Put most of your logic in reducers

Put most of your logic in reducers

Redux - Best Practices

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The context of this blog is around Redux and its applications. To get a primer on Redux, checkout my blog:

Reducers

A reducer (also called a reducing function) is a function that accepts an accumulation and a value and returns a new accumulation. They are used to reduce a collection of values down to a single value.

In Redux, the accumulated value is the state object, and the values being accumulated are actions. Reducers, being pure functions, calculate a new state given the previous state and an action.

const listReducer = (state=initialState, action) => {
  switch(action.type) {
     // different cases returning new state object
    ...
    default:
      return state;
  }
}

Pure functions:

  1. Given the same input, always returns the same output.
  2. Depends only on the input parameters.
  3. Produces no side effects.

Put as much logic inside reducers as possible

Wherever possible, try to put as much of the logic for calculating a new state into the appropriate reducer, rather than in the code that prepares and dispatches the action (like a click handler).

The Redux core does not actually care whether a new state value is calculated in the reducer or in the action creation logic. So, there won't be any error thrown with any of the approaches. It is just about the best practices and making your life better.

But why? Why can't I deduce the new state in my action creator code and just pass the new state to the reducer as action payload.

Got my point?

Okay, let us try to understand it using an example

// Click handler:
const onTodoClicked = id => {
  // does all the calculation for new todos here
  const newTodos = todos.map(todo => {
    if (todo.id === id) {
      return { ...todo, completed: !todo.completed }
    }
    return todo
  })

  dispatch({ type: 'todos/toggleTodo', payload: { todos: newTodos } })
}

// Reducer:
case "todos/toggleTodo":
    return action.payload.todos;

Fair enough, right?

The only problem that I can find by looking at it is that, logically, it is better to have keep our components clean and put the logic of reduction inside the reducing method. The component need not be concerned about the logic behind the new state calculation.

But, the problem with this approach is not this simple.

Let us look at the other approach, by putting the logic inside the reducer method

// Click handler:
const onTodoClicked = (id) => {
    dispatch({type: "todos/toggleTodo", payload: {id}})
}

// Reducer:
case "todos/toggleTodo": {
    return state.map(todo => {
        if(todo.id === action.payload.id) {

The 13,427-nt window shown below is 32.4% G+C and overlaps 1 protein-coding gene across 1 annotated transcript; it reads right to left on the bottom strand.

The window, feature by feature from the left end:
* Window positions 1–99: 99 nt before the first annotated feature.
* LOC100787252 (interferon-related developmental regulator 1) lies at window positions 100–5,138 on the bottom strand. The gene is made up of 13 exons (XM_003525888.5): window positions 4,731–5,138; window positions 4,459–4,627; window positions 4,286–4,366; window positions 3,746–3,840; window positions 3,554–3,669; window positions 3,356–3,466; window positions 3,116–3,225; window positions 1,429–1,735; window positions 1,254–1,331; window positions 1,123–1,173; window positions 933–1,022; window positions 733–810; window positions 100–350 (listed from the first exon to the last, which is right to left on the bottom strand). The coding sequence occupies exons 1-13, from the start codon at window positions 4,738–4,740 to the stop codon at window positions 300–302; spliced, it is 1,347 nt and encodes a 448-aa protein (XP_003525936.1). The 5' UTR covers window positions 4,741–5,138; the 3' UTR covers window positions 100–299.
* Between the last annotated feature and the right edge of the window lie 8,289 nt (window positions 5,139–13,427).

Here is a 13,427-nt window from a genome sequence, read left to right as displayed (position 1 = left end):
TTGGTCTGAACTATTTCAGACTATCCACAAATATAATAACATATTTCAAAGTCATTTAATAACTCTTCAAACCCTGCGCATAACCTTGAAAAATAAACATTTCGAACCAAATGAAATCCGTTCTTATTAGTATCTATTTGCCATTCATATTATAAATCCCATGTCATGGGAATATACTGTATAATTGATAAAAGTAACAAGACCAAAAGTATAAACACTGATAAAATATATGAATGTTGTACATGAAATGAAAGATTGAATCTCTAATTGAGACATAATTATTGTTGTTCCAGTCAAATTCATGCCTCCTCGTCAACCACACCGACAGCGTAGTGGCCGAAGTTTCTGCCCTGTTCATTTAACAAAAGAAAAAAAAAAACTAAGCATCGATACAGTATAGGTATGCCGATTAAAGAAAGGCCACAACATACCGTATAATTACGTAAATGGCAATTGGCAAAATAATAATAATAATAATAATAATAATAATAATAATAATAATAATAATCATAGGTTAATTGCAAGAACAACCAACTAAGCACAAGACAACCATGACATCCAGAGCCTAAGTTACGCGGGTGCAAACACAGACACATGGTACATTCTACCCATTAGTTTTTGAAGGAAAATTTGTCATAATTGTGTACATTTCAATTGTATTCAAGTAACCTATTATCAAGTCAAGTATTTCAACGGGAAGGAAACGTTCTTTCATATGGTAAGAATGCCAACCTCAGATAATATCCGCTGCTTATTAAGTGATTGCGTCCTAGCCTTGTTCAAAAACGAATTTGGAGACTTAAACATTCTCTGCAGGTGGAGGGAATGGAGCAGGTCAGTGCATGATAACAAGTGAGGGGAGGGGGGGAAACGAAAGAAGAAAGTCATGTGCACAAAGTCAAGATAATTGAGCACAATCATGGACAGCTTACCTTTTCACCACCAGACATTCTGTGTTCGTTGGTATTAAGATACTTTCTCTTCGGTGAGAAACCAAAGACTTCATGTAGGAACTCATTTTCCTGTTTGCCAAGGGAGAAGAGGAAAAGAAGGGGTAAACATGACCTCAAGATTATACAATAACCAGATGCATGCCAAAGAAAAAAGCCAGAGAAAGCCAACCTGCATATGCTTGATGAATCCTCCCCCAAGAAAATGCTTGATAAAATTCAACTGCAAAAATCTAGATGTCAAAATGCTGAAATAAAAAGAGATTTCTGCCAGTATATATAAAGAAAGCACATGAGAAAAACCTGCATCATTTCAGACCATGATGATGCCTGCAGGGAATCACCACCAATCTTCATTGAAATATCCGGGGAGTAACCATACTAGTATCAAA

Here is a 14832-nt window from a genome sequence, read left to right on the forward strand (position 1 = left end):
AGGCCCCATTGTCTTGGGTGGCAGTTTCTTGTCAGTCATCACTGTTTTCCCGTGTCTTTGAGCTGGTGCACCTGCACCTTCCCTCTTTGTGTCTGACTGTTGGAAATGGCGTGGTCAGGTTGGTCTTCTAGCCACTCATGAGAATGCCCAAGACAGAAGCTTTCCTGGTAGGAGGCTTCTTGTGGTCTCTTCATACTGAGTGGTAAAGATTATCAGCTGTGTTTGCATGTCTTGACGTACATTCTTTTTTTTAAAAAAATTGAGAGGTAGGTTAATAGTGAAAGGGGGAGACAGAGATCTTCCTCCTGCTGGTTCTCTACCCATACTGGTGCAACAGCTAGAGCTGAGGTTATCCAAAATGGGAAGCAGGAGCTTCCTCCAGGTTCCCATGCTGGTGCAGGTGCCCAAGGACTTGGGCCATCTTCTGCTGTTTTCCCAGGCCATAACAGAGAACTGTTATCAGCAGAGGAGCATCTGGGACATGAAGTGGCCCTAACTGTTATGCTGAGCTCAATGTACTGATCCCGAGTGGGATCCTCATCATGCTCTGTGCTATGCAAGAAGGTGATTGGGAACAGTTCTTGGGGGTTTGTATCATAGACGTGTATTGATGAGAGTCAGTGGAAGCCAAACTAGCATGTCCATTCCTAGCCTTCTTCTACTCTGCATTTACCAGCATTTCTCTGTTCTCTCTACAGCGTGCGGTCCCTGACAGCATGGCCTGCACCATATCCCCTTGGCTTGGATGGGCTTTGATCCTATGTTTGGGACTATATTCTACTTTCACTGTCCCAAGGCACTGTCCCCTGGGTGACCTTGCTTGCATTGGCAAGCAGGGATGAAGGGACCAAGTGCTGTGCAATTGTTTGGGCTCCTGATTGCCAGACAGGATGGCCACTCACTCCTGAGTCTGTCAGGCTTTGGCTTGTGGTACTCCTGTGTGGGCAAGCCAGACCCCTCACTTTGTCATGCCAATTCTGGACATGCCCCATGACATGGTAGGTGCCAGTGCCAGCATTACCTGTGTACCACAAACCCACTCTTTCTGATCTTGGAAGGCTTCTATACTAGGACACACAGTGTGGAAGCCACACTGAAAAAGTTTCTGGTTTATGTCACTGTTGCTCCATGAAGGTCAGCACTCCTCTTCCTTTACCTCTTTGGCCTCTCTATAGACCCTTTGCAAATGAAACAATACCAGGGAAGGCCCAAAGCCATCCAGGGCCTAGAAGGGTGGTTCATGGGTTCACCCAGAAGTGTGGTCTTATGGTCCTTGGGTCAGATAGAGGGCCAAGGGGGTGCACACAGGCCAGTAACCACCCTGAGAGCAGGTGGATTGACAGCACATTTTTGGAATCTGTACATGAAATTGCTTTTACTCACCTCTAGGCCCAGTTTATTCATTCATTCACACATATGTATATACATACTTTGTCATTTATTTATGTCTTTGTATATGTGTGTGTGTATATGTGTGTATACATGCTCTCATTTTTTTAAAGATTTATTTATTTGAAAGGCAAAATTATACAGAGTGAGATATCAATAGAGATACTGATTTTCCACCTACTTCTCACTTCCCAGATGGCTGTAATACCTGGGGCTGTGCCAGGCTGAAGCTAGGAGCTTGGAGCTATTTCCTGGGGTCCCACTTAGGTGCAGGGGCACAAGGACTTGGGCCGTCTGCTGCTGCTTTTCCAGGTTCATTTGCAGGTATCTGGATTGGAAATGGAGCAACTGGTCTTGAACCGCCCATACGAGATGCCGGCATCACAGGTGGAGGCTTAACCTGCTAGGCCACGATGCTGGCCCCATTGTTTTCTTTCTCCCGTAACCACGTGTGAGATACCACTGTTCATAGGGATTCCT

return {...todo, completed: !todo.completed }
        }
        return todo
    })
}

This second approach of putting most of the logic inside the reducer function is preferred because of the following reasons:

  1. Pure functions are easily testable as you can have an input, call the function and assert the desired output.

    Hence, reducers are easy to test, because they are pure functions - you just call const result = reducer(testState, action), and assert that the result is what you expected. So, the more logic you can put in a reducer, the more logic you have that is easily testable.

  2. This is a silly one, but is often prone to mistakes. We know that as reducers are pure functions, we should not mutate the state directly inside them, instead create and return a new state object. Redux state updates must always follow the rules of immutable updates.

    Now, most Redux users realize that they have to follow the rules inside a reducer, but it's not obvious that you also have to do this if the new state is calculated outside the reducer (like in the case of first code snippet). This can easily lead to mistakes like accidental mutations, or even reading a value from the Redux store and passing it right back inside an action. Doing the new state calculation inside a reducer avoids those mistakes.

  3. Time-travel debugging works by letting you "undo" a dispatched action, then either do something different or "redo" the action, thanks to Redux Dev Tools 🙏

    a). If the reducer is buggy: Hot-reloading of reducers normally involves re-running the new reducer with the existing actions. If you have a correct action but a buggy reducer, you can edit the reducer to fix the bug, hot-reload it, and you should get the correct state right away.

    b). If the action/action creator is buggy: In this case, you have to re-run the steps that led to that action being dispatched.

    So, it's easier to debug if more logic is in the reducer.

  4. Finally, putting logic in reducers means you know where to look for the update logic.

    Well, inside the respective reducer, duhh 🔥!!, instead of having it scattered in random other parts of the application code.

Note: There are valid cases where some or all of the new state should be calculated first (such as generating a unique ID), but that should be kept to a minimum.


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